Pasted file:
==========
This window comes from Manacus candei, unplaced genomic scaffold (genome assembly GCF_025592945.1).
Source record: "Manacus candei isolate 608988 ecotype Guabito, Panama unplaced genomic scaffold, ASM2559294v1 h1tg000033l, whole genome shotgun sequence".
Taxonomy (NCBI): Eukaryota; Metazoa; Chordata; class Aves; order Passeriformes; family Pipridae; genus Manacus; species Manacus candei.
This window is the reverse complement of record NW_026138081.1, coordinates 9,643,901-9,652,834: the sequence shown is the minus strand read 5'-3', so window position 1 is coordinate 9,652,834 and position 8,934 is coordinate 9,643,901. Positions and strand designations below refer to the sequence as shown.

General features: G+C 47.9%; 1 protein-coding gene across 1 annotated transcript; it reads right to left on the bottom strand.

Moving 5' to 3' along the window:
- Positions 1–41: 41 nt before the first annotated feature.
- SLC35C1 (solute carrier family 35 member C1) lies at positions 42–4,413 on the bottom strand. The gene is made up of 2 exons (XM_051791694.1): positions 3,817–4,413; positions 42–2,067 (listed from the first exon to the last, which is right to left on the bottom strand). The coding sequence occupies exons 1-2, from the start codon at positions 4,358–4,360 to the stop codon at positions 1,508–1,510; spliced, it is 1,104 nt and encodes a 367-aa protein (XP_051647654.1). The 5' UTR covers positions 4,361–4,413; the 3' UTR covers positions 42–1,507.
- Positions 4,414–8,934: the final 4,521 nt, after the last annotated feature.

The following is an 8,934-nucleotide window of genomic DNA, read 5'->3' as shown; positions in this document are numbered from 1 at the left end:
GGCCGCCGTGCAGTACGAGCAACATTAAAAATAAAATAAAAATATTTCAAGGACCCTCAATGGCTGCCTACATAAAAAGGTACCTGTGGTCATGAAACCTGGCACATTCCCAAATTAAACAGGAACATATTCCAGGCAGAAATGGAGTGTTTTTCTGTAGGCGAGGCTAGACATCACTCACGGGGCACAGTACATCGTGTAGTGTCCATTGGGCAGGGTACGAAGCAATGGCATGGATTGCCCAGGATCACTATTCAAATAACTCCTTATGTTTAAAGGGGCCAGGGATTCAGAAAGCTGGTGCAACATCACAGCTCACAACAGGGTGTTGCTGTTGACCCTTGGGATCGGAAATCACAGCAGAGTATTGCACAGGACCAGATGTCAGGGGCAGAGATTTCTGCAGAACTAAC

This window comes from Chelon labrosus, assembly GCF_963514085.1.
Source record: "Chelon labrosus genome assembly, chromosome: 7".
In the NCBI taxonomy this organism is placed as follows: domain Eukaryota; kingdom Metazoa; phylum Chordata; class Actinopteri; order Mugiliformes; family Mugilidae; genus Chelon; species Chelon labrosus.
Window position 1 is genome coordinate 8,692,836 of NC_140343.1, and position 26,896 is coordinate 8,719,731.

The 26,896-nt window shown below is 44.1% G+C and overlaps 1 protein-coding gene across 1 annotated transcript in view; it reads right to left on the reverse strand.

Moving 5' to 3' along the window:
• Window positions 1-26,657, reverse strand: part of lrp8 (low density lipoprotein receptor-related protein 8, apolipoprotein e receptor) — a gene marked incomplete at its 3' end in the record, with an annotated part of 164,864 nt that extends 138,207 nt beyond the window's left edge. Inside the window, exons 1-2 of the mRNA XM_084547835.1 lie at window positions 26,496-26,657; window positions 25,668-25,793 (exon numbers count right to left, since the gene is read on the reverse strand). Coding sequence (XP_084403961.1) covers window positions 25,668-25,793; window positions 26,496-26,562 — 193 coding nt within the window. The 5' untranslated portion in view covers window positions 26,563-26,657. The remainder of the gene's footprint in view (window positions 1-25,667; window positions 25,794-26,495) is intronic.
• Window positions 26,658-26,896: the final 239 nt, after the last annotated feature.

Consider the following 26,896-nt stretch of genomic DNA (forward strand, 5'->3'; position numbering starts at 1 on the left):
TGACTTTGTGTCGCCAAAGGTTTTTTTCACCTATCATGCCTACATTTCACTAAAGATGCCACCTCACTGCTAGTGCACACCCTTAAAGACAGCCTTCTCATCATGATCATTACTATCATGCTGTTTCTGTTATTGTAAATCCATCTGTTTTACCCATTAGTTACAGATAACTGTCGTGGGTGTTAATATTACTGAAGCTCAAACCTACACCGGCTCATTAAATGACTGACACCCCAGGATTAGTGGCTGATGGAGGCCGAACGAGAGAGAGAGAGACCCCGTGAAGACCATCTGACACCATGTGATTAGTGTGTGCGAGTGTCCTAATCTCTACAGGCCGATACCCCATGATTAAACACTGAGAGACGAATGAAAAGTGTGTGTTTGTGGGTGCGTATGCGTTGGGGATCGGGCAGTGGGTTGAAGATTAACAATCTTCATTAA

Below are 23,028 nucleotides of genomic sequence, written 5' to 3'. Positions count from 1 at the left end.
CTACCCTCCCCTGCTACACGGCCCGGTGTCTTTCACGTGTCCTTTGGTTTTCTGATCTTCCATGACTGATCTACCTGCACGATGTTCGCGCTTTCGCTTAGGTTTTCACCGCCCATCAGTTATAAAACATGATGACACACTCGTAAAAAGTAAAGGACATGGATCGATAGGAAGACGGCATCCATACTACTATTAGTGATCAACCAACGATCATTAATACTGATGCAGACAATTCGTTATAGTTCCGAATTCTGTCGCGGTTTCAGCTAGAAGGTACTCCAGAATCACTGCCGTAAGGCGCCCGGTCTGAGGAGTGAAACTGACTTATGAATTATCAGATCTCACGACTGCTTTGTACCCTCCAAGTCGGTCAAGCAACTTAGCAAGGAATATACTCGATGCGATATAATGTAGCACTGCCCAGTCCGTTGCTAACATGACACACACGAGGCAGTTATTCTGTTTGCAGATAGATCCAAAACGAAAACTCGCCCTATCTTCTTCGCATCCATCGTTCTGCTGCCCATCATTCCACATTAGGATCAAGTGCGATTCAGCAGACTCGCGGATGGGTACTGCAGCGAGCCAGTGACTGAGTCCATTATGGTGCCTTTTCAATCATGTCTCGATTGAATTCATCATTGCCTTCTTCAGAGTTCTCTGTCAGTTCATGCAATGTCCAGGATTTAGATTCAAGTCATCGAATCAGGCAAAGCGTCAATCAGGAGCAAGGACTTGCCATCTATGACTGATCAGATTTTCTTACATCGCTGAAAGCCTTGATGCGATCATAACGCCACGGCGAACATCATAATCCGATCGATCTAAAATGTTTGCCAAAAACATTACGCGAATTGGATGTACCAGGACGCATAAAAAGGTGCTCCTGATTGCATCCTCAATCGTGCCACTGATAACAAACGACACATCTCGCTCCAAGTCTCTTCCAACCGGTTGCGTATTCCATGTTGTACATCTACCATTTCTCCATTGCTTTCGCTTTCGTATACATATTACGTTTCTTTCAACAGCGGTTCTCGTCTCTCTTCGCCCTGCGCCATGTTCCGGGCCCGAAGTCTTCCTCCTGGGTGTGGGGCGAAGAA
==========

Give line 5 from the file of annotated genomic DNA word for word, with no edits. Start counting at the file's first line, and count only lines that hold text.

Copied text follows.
General features: G+C 47.9%; 1 protein-coding gene across 1 annotated transcript; it reads right to left on the bottom strand.